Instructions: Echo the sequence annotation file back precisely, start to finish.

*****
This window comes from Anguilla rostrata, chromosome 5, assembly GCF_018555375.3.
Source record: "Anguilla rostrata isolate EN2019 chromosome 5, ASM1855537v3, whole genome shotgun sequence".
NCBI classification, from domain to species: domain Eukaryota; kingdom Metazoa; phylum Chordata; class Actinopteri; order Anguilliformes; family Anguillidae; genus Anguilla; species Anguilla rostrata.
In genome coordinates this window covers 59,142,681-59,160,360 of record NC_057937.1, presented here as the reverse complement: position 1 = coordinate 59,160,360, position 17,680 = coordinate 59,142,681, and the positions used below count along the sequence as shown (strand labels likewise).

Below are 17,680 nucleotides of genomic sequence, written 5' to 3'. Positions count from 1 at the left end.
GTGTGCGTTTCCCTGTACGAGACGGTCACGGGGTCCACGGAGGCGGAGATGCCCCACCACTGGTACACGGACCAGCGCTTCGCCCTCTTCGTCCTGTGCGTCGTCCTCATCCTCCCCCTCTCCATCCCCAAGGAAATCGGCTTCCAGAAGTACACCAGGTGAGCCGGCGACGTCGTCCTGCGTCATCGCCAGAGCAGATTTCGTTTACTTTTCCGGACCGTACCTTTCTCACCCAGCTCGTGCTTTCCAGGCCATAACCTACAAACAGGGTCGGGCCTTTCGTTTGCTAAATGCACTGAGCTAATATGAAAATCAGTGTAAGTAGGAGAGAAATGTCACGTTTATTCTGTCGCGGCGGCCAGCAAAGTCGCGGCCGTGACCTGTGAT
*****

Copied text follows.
This window comes from Anguilla rostrata, chromosome 5, assembly GCF_018555375.3.
Source record: "Anguilla rostrata isolate EN2019 chromosome 5, ASM1855537v3, whole genome shotgun sequence".
NCBI classification, from domain to species: domain Eukaryota; kingdom Metazoa; phylum Chordata; class Actinopteri; order Anguilliformes; family Anguillidae; genus Anguilla; species Anguilla rostrata.
In genome coordinates this window covers 59,142,681-59,160,360 of record NC_057937.1, presented here as the reverse complement: position 1 = coordinate 59,160,360, position 17,680 = coordinate 59,142,681, and the positions used below count along the sequence as shown (strand labels likewise).

Below are 17,680 nucleotides of genomic sequence, written 5' to 3'. Positions count from 1 at the left end.
GTGTGCGTTTCCCTGTACGAGACGGTCACGGGGTCCACGGAGGCGGAGATGCCCCACCACTGGTACACGGACCAGCGCTTCGCCCTCTTCGTCCTGTGCGTCGTCCTCATCCTCCCCCTCTCCATCCCCAAGGAAATCGGCTTCCAGAAGTACACCAGGTGAGCCGGCGACGTCGTCCTGCGTCATCGCCAGAGCAGATTTCGTTTACTTTTCCGGACCGTACCTTTCTCACCCAGCTCGTGCTTTCCAGGCCATAACCTACAAACAGGGTCGGGCCTTTCGTTTGCTAAATGCACTGAGCTAATATGAAAATCAGTGTAAGTAGGAGAGAAATGTCACGTTTATTCTGTCGCGGCGGCCAGCAAAGTCGCGGCCGTGACCTGTGAT